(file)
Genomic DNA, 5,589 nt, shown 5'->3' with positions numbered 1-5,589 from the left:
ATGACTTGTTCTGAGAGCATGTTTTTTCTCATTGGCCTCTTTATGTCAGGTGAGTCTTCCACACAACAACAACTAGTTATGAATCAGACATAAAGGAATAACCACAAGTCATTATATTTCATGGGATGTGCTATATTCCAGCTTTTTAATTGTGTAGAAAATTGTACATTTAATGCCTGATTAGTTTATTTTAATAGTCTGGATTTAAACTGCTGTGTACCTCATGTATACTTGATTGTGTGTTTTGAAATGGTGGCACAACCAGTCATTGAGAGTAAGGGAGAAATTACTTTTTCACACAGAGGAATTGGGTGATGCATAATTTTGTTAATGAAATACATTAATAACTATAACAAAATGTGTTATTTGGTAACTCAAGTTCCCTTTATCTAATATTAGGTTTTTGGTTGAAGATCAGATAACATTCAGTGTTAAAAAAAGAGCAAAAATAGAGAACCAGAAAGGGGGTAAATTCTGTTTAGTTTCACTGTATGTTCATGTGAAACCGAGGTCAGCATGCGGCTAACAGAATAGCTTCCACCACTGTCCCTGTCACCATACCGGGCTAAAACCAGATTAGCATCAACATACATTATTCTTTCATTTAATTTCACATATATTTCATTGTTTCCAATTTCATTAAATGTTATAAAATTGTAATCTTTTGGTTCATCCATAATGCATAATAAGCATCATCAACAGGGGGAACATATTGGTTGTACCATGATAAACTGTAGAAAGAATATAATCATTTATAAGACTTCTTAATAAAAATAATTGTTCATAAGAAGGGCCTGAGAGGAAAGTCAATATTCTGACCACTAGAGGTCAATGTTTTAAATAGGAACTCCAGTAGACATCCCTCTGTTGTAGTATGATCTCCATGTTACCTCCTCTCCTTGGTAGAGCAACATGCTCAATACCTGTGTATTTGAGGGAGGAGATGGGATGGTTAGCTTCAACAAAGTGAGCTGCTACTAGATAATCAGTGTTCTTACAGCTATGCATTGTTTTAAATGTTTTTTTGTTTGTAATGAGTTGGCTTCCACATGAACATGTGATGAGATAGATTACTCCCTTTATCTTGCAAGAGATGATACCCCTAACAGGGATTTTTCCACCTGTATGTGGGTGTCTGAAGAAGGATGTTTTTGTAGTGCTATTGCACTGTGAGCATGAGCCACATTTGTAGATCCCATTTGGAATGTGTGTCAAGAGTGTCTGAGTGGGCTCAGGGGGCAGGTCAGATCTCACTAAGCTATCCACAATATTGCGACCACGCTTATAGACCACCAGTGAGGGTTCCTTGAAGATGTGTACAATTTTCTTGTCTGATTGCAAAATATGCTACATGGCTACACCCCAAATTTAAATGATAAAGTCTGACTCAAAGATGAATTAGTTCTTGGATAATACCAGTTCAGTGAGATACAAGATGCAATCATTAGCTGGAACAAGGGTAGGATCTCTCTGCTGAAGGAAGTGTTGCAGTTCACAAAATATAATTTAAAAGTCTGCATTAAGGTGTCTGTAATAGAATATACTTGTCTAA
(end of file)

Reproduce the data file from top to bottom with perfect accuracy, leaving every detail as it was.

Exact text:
Genomic DNA, 5,589 nt, shown 5'->3' with positions numbered 1-5,589 from the left:
ATGACTTGTTCTGAGAGCATGTTTTTTCTCATTGGCCTCTTTATGTCAGGTGAGTCTTCCACACAACAACAACTAGTTATGAATCAGACATAAAGGAATAACCACAAGTCATTATATTTCATGGGATGTGCTATATTCCAGCTTTTTAATTGTGTAGAAAATTGTACATTTAATGCCTGATTAGTTTATTTTAATAGTCTGGATTTAAACTGCTGTGTACCTCATGTATACTTGATTGTGTGTTTTGAAATGGTGGCACAACCAGTCATTGAGAGTAAGGGAGAAATTACTTTTTCACACAGAGGAATTGGGTGATGCATAATTTTGTTAATGAAATACATTAATAACTATAACAAAATGTGTTATTTGGTAACTCAAGTTCCCTTTATCTAATATTAGGTTTTTGGTTGAAGATCAGATAACATTCAGTGTTAAAAAAAGAGCAAAAATAGAGAACCAGAAAGGGGGTAAATTCTGTTTAGTTTCACTGTATGTTCATGTGAAACCGAGGTCAGCATGCGGCTAACAGAATAGCTTCCACCACTGTCCCTGTCACCATACCGGGCTAAAACCAGATTAGCATCAACATACATTATTCTTTCATTTAATTTCACATATATTTCATTGTTTCCAATTTCATTAAATGTTATAAAATTGTAATCTTTTGGTTCATCCATAATGCATAATAAGCATCATCAACAGGGGGAACATATTGGTTGTACCATGATAAACTGTAGAAAGAATATAATCATTTATAAGACTTCTTAATAAAAATAATTGTTCATAAGAAGGGCCTGAGAGGAAAGTCAATATTCTGACCACTAGAGGTCAATGTTTTAAATAGGAACTCCAGTAGACATCCCTCTGTTGTAGTATGATCTCCATGTTACCTCCTCTCCTTGGTAGAGCAACATGCTCAATACCTGTGTATTTGAGGGAGGAGATGGGATGGTTAGCTTCAACAAAGTGAGCTGCTACTAGATAATCAGTGTTCTTACAGCTATGCATTGTTTTAAATGTTTTTTTGTTTGTAATGAGTTGGCTTCCACATGAACATGTGATGAGATAGATTACTCCCTTTATCTTGCAAGAGATGATACCCCTAACAGGGATTTTTCCACCTGTATGTGGGTGTCTGAAGAAGGATGTTTTTGTAGTGCTATTGCACTGTGAGCATGAGCCACATTTGTAGATCCCATTTGGAATGTGTGTCAAGAGTGTCTGAGTGGGCTCAGGGGGCAGGTCAGATCTCACTAAGCTATCCACAATATTGCGACCACGCTTATAGACCACCAGTGAGGGTTCCTTGAAGATGTGTACAATTTTCTTGTCTGATTGCAAAATATGCTACATGGCTACACCCCAAATTTAAATGATAAAGTCTGACTCAAAGATGAATTAGTTCTTGGATAATACCAGTTCAGTGAGATACAAGATGCAATCATTAGCTGGAACAAGGGTAGGATCTCTCTGCTGAAGGAAGTGTTGCAGTTCACAAAATATAATTTAAAAGTCTGCATTAAGGTGTCTGTAATAGAATATACTTGTCTAA